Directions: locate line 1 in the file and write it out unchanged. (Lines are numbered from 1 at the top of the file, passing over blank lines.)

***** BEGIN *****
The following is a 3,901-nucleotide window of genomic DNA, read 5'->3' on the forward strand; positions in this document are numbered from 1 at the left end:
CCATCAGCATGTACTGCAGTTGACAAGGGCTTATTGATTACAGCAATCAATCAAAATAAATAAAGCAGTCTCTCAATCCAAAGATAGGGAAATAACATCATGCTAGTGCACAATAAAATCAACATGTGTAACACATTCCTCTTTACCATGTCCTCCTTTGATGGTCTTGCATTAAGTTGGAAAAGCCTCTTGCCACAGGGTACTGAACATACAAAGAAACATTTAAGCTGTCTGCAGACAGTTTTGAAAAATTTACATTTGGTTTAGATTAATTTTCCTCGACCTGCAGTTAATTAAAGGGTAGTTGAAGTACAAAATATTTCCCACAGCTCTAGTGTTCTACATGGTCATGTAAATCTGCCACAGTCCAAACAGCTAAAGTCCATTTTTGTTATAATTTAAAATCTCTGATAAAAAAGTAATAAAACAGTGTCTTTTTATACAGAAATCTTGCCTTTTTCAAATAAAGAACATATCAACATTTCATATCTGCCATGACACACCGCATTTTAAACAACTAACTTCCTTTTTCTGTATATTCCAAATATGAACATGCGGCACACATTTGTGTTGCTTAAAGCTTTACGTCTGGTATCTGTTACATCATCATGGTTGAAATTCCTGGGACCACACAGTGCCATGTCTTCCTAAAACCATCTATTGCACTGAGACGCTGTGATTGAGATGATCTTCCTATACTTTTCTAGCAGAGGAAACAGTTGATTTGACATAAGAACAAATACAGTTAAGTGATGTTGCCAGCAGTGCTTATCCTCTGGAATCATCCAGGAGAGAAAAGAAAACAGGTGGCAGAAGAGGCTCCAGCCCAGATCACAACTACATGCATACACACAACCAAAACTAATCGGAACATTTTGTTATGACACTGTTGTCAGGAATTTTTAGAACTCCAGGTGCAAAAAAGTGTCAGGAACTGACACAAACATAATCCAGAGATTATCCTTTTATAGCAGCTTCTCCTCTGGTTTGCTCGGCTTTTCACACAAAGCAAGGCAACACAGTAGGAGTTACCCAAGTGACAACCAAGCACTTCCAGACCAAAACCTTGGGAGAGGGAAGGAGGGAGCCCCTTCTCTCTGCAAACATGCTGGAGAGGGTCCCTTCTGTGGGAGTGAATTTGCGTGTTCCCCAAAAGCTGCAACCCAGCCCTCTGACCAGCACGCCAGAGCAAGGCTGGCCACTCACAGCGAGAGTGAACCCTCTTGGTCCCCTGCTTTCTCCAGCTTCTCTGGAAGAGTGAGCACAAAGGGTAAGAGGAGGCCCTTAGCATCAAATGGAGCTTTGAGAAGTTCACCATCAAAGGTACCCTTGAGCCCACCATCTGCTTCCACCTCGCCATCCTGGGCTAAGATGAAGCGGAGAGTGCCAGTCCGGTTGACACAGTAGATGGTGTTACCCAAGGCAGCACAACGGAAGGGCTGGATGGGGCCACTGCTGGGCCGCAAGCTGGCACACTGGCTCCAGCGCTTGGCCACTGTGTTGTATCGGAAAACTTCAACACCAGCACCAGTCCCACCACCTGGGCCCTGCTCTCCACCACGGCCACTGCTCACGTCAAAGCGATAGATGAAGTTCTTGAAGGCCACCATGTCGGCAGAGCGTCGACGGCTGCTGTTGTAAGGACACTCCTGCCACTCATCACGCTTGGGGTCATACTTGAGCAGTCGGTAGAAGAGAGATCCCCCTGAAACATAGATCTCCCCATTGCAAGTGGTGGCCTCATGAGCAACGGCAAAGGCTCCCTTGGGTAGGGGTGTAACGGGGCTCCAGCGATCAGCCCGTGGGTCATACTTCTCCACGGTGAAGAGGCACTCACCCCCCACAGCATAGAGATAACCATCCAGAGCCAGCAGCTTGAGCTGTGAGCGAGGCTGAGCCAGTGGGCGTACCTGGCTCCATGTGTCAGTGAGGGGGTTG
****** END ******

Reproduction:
The following is a 3,901-nucleotide window of genomic DNA, read 5'->3' on the forward strand; positions in this document are numbered from 1 at the left end: